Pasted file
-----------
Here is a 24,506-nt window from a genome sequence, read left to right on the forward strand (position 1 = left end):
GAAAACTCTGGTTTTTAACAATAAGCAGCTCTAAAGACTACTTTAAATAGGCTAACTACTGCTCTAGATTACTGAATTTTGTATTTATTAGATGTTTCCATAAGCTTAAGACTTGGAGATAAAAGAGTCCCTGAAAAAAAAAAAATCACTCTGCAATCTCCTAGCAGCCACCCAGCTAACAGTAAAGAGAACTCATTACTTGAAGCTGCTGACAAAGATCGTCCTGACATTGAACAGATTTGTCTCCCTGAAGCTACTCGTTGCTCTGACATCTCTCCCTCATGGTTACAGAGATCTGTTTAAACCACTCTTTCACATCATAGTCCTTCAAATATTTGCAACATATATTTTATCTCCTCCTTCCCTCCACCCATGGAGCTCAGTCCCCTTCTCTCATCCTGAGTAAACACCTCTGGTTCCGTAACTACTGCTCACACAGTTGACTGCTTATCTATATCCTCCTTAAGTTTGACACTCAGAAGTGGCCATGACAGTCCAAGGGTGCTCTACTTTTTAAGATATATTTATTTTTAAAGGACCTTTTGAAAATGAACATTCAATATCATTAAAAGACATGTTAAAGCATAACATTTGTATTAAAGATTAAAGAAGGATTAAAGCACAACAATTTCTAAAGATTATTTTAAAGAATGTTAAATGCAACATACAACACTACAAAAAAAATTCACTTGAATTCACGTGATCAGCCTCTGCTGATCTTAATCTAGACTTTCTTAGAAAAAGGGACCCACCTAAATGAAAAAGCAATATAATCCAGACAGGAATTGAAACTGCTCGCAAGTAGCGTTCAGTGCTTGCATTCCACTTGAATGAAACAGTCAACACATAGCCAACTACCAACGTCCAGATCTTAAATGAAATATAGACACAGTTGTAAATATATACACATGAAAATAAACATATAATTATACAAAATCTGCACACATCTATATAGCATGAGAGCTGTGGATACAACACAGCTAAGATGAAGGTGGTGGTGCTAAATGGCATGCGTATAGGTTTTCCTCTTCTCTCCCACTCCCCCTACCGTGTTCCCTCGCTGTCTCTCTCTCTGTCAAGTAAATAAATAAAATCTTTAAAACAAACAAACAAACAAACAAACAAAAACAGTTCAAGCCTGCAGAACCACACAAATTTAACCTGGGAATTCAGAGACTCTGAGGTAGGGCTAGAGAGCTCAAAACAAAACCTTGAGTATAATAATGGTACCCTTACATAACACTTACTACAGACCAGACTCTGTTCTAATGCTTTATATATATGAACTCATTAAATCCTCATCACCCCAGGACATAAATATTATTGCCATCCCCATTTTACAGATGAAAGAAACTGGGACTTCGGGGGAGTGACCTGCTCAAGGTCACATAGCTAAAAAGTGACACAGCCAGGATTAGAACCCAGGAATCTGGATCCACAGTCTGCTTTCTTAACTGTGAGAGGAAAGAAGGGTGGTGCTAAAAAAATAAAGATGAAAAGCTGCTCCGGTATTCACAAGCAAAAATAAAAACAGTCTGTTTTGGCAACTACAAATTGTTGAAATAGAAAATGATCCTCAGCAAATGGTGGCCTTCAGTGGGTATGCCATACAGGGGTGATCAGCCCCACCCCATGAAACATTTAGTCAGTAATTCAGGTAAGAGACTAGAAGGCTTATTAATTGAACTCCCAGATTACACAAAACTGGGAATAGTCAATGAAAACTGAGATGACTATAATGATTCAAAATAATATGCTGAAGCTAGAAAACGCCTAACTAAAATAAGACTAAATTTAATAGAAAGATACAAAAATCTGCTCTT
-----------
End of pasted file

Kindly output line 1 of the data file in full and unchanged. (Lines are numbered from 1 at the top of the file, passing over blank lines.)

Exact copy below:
Here is a 24,506-nt window from a genome sequence, read left to right on the forward strand (position 1 = left end):